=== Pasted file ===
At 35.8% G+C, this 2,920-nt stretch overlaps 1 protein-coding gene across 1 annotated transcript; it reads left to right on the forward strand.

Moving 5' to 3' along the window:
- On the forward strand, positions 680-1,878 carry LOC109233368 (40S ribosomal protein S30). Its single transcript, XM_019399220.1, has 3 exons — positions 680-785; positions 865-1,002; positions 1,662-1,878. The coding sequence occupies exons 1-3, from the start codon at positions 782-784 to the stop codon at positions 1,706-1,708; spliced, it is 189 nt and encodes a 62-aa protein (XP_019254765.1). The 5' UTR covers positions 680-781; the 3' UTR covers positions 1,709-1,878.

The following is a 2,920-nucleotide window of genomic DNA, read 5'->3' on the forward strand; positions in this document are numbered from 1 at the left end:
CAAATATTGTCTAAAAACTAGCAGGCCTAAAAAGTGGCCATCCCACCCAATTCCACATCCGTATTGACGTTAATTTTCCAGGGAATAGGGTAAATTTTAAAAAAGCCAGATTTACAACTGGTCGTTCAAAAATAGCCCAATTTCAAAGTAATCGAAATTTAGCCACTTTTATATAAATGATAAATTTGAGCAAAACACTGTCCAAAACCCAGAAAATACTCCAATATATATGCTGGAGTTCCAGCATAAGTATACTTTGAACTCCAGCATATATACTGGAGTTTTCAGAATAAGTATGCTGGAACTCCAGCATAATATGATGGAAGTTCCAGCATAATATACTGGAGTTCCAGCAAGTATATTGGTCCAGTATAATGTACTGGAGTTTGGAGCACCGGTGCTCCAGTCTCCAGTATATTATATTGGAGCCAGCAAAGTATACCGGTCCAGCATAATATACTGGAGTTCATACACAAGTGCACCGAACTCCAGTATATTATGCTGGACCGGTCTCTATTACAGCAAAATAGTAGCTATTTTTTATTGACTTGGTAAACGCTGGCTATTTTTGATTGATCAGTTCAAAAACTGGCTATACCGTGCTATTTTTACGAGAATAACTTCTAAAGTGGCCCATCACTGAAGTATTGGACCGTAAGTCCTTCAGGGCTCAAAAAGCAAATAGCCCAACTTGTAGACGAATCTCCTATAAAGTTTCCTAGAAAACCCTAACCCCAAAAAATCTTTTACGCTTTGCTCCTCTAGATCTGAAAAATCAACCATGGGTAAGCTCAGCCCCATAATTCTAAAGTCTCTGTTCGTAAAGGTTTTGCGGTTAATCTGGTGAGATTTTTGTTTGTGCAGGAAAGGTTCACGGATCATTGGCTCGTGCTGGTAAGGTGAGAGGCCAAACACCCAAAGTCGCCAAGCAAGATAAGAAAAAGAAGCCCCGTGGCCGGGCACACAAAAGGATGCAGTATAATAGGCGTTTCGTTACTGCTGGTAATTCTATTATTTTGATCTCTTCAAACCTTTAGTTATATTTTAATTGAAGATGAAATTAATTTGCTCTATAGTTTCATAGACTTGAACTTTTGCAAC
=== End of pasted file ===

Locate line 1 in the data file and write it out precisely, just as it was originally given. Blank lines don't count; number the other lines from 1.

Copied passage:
At 35.8% G+C, this 2,920-nt stretch overlaps 1 protein-coding gene across 1 annotated transcript; it reads left to right on the forward strand.